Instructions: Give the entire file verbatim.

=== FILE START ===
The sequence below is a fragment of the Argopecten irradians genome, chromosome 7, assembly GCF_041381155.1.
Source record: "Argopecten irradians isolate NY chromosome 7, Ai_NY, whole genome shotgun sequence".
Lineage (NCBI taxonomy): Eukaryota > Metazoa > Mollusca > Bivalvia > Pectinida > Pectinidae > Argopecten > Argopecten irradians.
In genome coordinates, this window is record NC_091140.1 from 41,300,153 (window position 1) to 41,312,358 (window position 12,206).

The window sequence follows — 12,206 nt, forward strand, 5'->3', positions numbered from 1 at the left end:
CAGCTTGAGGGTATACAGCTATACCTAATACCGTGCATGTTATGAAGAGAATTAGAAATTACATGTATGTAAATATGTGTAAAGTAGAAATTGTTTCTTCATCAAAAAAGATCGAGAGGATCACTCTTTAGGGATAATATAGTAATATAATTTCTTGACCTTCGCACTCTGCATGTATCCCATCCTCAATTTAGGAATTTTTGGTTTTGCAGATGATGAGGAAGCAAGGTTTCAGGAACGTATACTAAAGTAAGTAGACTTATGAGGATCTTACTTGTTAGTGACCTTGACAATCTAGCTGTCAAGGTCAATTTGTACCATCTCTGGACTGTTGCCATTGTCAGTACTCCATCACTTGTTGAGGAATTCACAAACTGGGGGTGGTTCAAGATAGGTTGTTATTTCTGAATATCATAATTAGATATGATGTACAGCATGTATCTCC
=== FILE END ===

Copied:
The sequence below is a fragment of the Argopecten irradians genome, chromosome 7, assembly GCF_041381155.1.
Source record: "Argopecten irradians isolate NY chromosome 7, Ai_NY, whole genome shotgun sequence".
Lineage (NCBI taxonomy): Eukaryota > Metazoa > Mollusca > Bivalvia > Pectinida > Pectinidae > Argopecten > Argopecten irradians.
In genome coordinates, this window is record NC_091140.1 from 41,300,153 (window position 1) to 41,312,358 (window position 12,206).

The window sequence follows — 12,206 nt, forward strand, 5'->3', positions numbered from 1 at the left end:
CAGCTTGAGGGTATACAGCTATACCTAATACCGTGCATGTTATGAAGAGAATTAGAAATTACATGTATGTAAATATGTGTAAAGTAGAAATTGTTTCTTCATCAAAAAAGATCGAGAGGATCACTCTTTAGGGATAATATAGTAATATAATTTCTTGACCTTCGCACTCTGCATGTATCCCATCCTCAATTTAGGAATTTTTGGTTTTGCAGATGATGAGGAAGCAAGGTTTCAGGAACGTATACTAAAGTAAGTAGACTTATGAGGATCTTACTTGTTAGTGACCTTGACAATCTAGCTGTCAAGGTCAATTTGTACCATCTCTGGACTGTTGCCATTGTCAGTACTCCATCACTTGTTGAGGAATTCACAAACTGGGGGTGGTTCAAGATAGGTTGTTATTTCTGAATATCATAATTAGATATGATGTACAGCATGTATCTCC